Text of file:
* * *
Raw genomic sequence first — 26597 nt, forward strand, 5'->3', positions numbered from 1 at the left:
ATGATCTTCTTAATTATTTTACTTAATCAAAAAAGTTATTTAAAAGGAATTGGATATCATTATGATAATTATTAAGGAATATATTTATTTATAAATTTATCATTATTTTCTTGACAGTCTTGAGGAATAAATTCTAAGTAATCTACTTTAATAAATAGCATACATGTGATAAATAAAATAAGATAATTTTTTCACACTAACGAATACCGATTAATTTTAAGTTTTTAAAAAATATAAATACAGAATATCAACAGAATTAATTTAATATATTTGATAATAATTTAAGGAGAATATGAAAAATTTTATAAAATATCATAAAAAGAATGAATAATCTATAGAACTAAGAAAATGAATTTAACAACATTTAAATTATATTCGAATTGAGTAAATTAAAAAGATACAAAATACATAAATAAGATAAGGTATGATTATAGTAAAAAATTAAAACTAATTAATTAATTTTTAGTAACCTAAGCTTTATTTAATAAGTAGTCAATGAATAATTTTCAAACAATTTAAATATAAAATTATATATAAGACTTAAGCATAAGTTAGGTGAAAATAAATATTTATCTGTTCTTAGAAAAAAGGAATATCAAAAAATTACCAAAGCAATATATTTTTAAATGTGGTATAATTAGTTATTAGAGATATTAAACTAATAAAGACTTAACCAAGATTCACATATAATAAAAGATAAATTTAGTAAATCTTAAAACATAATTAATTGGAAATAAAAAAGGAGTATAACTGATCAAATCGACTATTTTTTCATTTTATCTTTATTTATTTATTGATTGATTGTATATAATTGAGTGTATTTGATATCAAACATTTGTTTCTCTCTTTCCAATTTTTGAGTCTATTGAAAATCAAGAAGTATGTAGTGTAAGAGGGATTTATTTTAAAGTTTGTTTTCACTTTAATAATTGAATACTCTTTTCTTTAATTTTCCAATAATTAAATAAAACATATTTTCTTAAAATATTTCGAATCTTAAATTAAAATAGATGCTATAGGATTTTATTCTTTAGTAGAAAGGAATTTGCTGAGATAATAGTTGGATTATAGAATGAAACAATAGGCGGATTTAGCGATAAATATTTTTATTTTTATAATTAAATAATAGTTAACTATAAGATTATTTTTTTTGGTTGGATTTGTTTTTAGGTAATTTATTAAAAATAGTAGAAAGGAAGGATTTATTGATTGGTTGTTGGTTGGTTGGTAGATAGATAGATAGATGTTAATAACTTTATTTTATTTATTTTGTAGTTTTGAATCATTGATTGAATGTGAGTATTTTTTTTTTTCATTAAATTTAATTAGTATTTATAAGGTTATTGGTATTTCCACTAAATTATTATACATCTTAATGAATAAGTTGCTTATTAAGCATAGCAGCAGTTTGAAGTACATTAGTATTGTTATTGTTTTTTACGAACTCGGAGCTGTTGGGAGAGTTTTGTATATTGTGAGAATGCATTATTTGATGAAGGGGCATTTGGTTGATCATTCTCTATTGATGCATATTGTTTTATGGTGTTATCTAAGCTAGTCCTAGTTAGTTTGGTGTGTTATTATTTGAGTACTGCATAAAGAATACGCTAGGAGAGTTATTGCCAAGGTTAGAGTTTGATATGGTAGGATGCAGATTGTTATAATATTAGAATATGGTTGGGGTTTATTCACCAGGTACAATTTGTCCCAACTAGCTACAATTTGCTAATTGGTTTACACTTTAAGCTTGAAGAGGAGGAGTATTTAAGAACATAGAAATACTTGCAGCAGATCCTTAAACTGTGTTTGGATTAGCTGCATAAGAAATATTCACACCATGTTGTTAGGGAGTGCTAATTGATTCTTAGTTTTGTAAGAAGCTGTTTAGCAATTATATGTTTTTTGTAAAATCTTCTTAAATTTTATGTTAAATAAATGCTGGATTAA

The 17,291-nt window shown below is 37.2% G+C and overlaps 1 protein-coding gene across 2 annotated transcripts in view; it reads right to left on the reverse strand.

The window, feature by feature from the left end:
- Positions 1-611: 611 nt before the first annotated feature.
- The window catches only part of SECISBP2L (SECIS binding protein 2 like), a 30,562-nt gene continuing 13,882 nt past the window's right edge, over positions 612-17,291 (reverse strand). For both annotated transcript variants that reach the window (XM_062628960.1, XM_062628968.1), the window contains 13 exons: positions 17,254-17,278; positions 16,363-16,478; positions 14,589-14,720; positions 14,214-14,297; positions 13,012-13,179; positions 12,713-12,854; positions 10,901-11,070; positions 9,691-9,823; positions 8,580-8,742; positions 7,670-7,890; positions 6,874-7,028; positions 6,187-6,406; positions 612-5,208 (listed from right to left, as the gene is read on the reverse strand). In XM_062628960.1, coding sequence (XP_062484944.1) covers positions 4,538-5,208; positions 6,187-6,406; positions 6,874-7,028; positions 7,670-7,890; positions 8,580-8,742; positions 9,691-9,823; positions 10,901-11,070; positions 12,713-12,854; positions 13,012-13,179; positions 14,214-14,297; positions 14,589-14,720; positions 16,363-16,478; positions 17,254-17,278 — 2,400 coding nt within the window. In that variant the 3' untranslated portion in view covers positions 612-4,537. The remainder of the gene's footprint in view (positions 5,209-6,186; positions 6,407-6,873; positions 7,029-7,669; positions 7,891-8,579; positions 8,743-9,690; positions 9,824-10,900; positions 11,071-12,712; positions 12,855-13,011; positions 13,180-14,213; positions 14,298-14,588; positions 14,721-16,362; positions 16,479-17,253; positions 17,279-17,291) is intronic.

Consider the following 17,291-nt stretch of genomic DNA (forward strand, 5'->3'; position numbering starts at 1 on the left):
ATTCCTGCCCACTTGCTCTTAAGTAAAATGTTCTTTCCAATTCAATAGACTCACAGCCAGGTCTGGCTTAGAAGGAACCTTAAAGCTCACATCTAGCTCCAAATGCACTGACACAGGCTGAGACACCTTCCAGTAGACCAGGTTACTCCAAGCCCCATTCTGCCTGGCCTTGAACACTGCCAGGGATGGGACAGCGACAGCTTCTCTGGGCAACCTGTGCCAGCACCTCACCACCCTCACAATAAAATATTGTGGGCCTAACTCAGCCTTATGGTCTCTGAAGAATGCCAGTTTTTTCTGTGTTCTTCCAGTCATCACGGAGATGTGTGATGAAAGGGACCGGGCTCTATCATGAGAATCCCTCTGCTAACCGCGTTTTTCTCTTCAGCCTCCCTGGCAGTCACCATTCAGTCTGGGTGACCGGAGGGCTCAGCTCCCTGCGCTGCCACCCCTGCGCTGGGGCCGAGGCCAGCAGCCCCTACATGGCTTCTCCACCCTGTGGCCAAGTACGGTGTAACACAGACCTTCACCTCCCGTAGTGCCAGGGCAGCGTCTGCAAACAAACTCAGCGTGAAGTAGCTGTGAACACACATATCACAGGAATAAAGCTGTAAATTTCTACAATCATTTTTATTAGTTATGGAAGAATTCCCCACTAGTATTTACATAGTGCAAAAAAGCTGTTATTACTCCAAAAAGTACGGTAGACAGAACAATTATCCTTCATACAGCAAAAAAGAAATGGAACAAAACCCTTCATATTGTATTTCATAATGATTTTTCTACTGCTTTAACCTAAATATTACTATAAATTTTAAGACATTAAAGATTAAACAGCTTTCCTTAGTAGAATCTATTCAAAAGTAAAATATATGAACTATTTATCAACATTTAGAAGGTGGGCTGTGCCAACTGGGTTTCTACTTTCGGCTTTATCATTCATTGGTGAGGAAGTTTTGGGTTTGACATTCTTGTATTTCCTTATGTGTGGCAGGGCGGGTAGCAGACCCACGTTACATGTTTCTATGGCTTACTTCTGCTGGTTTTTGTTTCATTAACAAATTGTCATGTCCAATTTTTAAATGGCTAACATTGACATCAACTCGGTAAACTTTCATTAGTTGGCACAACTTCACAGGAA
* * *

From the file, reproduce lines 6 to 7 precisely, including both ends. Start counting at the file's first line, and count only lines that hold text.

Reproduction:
- The window catches only part of SECISBP2L (SECIS binding protein 2 like), a 30,562-nt gene continuing 13,882 nt past the window's right edge, over positions 612-17,291 (reverse strand). For both annotated transcript variants that reach the window (XM_062628960.1, XM_062628968.1), the window contains 13 exons: positions 17,254-17,278; positions 16,363-16,478; positions 14,589-14,720; positions 14,214-14,297; positions 13,012-13,179; positions 12,713-12,854; positions 10,901-11,070; positions 9,691-9,823; positions 8,580-8,742; positions 7,670-7,890; positions 6,874-7,028; positions 6,187-6,406; positions 612-5,208 (listed from right to left, as the gene is read on the reverse strand). In XM_062628960.1, coding sequence (XP_062484944.1) covers positions 4,538-5,208; positions 6,187-6,406; positions 6,874-7,028; positions 7,670-7,890; positions 8,580-8,742; positions 9,691-9,823; positions 10,901-11,070; positions 12,713-12,854; positions 13,012-13,179; positions 14,214-14,297; positions 14,589-14,720; positions 16,363-16,478; positions 17,254-17,278 — 2,400 coding nt within the window. In that variant the 3' untranslated portion in view covers positions 612-4,537. The remainder of the gene's footprint in view (positions 5,209-6,186; positions 6,407-6,873; positions 7,029-7,669; positions 7,891-8,579; positions 8,743-9,690; positions 9,824-10,900; positions 11,071-12,712; positions 12,855-13,011; positions 13,180-14,213; positions 14,298-14,588; positions 14,721-16,362; positions 16,479-17,253; positions 17,279-17,291) is intronic.

Consider the following 17,291-nt stretch of genomic DNA (forward strand, 5'->3'; position numbering starts at 1 on the left):